Dear Mr. Ripp:
Dr Putt perceives that his readers are using pseudonyms in an effort to gently pull his leg. Rest assured that he does find the humor amusing. Moreover, he is exceedingly pleased to learn that those who support this column are achieving that elusive and all too infrequent state of "customer satisfaction." But enough back patting--on to your most welcome question. The traditional reverse overlap grip was appropriate for the dominant theory of putting back in the 1960s. One only needs a quick look at old tapes of Arnold Palmer and other pros playing in that era to ascertain that putting was generally accomplished by cocking and releasing the wrists. Today the dominant philosophy is to keep the wrists very firm and accomplish the swing by tilting the shoulders back and forth. This utilizes larger muscles that are less likely to break down under tension than the smaller muscles of the wrists and forearms.
As is meticulously described and pictured in the book you mentioned, the EOB grip is a combination of the reverse or cross handed grip and the grip developed by Bernhard Langer when he was seeking a cure for the dreaded "yips." Unlike Langer's grip, all fingers are on the grip and unlike the cross handed grip, the putter is trapped agaist the left forearm. The index finger of the lower hand is the real key to this grip. It acts as a lever with the last three fingers of that hand acting as the fulcrum. The upper hand simply goes along for the ride. The index finger and thumb point down the grip and the remaining fingers are trapped between the forearm and the grip by the lever action of the lower hand. The hands are slightly split because of the extended index finger of the upper hand. (You will note the Dr. Putt is using the terms upper and lower hands so as not to discriminate against those who are right lobe dominant.) Once in this position, the putter becomes an extension of the forward arm. All small muscles are neutralized and the swing is naturally accomplished by tilting the shoulders. The ball should be played in front of the forward toe so that it is struck slightly on the upswing. This also places the head slightly behind the ball, which improves visualizing direction. Those who are too monetarily challenged to purchase the text might look carefully at the pictures on the back cover of the book as shown at the EOB Website.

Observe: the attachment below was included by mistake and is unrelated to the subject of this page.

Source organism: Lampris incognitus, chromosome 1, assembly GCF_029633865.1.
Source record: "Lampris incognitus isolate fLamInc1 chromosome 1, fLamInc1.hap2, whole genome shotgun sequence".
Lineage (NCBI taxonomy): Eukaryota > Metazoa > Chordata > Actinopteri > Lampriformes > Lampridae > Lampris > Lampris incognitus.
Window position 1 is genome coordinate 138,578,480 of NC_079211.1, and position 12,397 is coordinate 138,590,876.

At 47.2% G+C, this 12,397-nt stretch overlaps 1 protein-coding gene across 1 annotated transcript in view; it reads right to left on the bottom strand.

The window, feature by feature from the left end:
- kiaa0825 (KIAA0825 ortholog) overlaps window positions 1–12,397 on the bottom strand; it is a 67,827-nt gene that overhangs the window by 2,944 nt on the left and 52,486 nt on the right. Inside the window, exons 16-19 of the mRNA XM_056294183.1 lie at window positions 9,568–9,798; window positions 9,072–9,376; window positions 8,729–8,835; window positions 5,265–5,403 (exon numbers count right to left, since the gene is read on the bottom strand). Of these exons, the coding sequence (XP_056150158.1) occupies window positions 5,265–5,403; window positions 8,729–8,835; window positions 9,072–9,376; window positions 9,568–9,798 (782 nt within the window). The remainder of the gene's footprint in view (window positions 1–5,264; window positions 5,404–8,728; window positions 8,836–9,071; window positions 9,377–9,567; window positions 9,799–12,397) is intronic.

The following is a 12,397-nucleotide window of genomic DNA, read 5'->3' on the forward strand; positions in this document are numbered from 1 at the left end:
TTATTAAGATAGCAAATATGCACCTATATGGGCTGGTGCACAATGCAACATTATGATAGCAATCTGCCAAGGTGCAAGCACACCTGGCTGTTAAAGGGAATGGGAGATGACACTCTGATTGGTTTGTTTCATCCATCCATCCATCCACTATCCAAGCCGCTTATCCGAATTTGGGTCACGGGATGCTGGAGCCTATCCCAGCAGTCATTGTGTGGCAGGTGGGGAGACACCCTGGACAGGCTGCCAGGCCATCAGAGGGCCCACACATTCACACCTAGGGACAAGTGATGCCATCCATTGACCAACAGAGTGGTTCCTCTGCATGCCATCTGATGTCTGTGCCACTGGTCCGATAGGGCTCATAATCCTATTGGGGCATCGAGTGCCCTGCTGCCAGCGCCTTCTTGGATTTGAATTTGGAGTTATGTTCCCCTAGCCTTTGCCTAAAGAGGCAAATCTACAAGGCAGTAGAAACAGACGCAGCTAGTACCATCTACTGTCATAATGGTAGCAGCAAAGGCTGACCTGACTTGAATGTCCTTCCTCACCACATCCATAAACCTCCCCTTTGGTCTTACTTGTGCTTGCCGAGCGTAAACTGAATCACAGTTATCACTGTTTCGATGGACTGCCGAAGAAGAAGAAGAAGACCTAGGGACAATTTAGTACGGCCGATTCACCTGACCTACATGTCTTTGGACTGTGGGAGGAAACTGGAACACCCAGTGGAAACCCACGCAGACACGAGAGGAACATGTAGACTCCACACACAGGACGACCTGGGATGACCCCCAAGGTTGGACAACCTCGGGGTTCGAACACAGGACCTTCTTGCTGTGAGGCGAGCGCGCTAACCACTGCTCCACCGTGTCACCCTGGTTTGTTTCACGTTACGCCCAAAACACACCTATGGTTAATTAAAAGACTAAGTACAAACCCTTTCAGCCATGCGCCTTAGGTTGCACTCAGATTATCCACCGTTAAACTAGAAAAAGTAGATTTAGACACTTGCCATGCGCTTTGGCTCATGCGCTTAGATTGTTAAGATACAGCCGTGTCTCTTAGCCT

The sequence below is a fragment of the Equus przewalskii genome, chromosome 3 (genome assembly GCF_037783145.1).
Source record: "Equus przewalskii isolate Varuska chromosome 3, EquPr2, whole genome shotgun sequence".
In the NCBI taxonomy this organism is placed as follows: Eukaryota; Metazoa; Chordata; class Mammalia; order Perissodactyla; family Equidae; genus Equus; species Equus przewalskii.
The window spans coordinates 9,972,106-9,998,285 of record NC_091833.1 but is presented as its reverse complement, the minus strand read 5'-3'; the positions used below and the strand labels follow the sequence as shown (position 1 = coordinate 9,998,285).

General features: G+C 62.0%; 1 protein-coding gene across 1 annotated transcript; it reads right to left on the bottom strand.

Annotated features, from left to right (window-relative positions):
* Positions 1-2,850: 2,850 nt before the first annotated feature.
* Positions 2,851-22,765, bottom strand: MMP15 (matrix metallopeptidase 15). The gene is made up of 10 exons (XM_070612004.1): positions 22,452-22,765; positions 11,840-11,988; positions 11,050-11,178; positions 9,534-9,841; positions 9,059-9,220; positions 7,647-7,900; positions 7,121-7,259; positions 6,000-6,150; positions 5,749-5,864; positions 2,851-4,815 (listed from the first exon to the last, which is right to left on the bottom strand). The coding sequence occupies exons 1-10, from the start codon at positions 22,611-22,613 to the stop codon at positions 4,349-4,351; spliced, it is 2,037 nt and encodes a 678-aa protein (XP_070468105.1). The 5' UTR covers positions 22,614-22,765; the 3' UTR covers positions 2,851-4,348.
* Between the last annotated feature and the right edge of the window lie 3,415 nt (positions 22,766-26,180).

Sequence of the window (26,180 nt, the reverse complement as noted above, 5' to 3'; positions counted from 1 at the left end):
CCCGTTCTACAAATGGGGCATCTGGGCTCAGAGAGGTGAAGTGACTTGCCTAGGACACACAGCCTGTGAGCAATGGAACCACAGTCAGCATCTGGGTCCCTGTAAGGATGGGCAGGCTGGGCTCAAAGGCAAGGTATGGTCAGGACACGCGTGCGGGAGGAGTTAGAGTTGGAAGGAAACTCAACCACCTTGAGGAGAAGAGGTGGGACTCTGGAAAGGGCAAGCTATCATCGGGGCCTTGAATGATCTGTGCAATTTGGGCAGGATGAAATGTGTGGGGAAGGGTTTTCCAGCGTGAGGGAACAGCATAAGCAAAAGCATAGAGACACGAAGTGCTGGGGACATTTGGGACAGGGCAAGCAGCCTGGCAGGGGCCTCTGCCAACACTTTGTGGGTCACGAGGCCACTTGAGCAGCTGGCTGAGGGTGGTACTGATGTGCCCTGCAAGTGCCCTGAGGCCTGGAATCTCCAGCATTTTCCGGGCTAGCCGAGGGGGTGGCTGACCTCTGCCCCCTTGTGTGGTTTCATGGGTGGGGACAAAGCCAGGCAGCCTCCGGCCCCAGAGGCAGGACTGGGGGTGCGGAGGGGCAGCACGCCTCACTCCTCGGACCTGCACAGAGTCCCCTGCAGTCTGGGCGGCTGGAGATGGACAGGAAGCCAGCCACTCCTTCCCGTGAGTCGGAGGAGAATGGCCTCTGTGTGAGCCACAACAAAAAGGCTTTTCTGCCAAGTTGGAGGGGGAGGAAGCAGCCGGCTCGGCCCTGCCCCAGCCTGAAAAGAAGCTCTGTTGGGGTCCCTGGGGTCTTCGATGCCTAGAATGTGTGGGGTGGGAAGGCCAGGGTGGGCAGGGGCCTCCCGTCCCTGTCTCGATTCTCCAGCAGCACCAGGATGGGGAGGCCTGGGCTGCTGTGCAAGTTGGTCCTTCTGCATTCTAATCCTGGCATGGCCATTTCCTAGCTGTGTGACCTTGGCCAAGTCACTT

It is Dr. Putt's contention that employing the traditional grip in the modern swing is metaphorically like pumping the brakes on a car with a modern anti-lock braking system. Both actions are counterproductive because they were designed for a different technology. The modern one piece swing requires a grip that eliminates wrist action without eliminating the feel of the fingers on the club. Thus, dear reader, not only are you to be thanked for purchasing the product that places food on the table of all the little putts, but you are to be commended for being a pioneer in using a grip that matches the modern putting stroke.
Sincerely, Dr. Putt
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